Audit Expert Reveals 74,000-Vote Discrepancy in Arizona County During 2020 Election

(L) Audit Expert Doug Logan (MSNBC YouTube channel)

Audit expert Doug Logan revealed during Thursday's Arizona state election hearing that auditors had reported there 74,000 mail-in ballots received and included in the 2020 election that were never recorded as being mailed out.

The Arizona election hearing was shown live Thursday on the Right Side Broadcasting Network:

"Just to be clear, here in the state of Arizona, there are EV 32s and EV 33s," Logan said. "EV 32s are supposed to keep a record of when a mail-in ballot is sent, and EV 33s are supposed to be a record of when the mail-in ballot is received.

"There should be more EV 32s," Logan continued, "more that were sent out, than EV 33s that were received. We can tie these specifically to an individual who it was mailed to. So we have 74,000 that came back from individuals where we don't have a clear indication that the ballot was ever sent out to them.

"That could be where the documentation wasn't done right," Logan said, "where there was a clerical issue. But when we have 74,000 of these ballots in question, it merits knocking on a door and validating this information."

Logan said the information on the ballots was provided by Maricopa County. He said the totals of the EV 32s and the EV 33s should match up, but clearly were way off the mark.

Additionally, the hearing revealed that 11,326 voters in Maricopa County were not on voter rolls on Nov. 7 but were on voter rolls on Dec. 4 and were marked as having voted in the Nov. 3 election.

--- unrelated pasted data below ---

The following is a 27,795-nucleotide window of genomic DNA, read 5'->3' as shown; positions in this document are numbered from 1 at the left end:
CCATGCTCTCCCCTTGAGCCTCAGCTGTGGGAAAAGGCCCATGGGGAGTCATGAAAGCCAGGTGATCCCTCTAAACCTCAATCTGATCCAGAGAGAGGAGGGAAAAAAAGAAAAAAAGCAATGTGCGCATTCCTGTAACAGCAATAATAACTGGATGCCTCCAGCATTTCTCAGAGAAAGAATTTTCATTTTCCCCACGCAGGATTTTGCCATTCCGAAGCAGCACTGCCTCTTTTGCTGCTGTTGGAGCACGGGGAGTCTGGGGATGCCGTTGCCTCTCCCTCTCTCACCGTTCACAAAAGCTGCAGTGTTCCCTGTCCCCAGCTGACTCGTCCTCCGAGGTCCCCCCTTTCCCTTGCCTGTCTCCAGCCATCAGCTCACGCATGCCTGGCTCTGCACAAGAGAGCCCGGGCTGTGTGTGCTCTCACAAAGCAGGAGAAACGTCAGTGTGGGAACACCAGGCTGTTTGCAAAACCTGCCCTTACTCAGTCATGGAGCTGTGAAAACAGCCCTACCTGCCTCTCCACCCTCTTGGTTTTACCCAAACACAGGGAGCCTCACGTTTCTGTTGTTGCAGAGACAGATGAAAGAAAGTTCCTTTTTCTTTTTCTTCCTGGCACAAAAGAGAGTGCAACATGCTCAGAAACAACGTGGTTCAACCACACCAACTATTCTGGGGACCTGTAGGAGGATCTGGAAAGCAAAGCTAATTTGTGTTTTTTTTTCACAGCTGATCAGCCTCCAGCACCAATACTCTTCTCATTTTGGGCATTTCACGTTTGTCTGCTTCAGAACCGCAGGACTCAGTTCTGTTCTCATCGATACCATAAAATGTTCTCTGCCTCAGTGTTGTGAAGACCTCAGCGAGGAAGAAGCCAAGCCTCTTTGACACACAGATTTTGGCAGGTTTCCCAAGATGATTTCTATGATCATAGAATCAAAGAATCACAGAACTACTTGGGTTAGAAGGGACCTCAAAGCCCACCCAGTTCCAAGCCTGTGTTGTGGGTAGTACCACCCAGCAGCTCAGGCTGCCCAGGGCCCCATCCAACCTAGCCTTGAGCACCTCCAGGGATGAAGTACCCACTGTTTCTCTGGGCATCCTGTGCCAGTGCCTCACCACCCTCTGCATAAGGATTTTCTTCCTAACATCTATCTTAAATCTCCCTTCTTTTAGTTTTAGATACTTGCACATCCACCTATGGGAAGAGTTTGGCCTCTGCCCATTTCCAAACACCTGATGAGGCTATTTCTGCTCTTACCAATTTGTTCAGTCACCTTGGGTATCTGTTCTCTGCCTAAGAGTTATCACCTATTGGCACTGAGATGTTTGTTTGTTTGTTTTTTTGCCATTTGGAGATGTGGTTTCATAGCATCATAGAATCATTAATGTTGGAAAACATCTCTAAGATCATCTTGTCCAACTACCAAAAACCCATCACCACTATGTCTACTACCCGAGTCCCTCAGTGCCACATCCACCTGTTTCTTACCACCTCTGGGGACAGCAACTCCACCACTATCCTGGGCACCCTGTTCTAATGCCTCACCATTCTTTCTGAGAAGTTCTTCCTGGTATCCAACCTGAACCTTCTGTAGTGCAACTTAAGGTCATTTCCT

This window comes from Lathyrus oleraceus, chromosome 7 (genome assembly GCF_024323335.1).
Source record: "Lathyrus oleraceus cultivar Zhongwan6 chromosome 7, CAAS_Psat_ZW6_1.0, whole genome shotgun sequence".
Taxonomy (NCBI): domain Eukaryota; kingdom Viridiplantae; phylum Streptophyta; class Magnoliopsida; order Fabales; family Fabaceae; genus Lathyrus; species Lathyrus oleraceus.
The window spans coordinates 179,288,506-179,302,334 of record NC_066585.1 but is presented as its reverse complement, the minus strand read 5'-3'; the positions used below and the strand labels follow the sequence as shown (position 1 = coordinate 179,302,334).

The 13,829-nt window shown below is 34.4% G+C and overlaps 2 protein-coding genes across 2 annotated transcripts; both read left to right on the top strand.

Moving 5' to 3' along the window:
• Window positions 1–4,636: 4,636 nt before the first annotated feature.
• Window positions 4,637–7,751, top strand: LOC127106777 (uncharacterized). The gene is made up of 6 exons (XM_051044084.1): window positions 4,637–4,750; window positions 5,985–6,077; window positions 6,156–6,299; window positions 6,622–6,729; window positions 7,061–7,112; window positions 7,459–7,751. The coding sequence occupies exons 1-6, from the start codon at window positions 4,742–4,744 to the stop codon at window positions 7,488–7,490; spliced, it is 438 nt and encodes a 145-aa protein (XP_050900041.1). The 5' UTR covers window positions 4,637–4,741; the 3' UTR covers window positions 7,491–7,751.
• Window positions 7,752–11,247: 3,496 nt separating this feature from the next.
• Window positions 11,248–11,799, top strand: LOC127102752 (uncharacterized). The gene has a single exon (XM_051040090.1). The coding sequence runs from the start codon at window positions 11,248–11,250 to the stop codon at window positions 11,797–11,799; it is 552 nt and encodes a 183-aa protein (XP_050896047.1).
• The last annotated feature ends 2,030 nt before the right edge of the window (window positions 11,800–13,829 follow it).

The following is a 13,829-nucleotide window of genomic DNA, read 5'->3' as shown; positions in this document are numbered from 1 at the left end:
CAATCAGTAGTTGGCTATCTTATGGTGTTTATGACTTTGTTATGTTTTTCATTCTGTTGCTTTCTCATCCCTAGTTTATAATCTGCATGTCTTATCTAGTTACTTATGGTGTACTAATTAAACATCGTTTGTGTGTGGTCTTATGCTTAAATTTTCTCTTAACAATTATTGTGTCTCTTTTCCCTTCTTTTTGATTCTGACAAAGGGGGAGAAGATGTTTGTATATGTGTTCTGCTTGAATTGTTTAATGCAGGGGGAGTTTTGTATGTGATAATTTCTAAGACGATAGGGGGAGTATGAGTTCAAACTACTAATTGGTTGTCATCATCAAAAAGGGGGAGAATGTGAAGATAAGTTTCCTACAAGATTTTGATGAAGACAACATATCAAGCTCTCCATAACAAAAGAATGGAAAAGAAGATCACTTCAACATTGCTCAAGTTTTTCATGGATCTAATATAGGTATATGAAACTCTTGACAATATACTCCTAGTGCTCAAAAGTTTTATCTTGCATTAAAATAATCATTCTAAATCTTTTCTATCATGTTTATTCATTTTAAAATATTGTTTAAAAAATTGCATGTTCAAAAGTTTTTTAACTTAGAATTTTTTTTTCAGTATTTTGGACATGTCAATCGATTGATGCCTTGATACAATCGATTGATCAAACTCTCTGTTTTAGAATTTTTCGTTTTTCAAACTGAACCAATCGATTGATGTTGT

Ben Cotton, founder of a digital security firm called CyFIR LLC in Virginia, testified Thursday that cybersecurity problems indeed existed with the way the computer network was maintained in Maricopa County during last November's presidential election. Cotton said during the hearing that the antivirus systems on the Maricopa County election computers had not been updated since 2008 and therefore could have caused a major breech in the system.

In comparison, Cotton said, the average computer antivirus system, including those by Microsoft Inc., are updated on a weekly basis.

"That creates a tremendous amount of vulnerability in that anyone could go access to the registration server," Cotton told the hearing committee, chaired by Sen. Karen Fann, R-Ariz. "In the current state of that system, anyone would have no trouble penetrating that system in less than 10 minutes."

Maricopa County in fact sent a letter to many voters in that county early this year that unauthorized access had been granted to the computers, and the county had accepted it as a breach.

At the beginning of the hearing, Fann assured the internet audience and those present at the hearing that this was not an attempt to overturn the election but is an attempt to tighten up the security for further elections.

Watch the entire hearing here at

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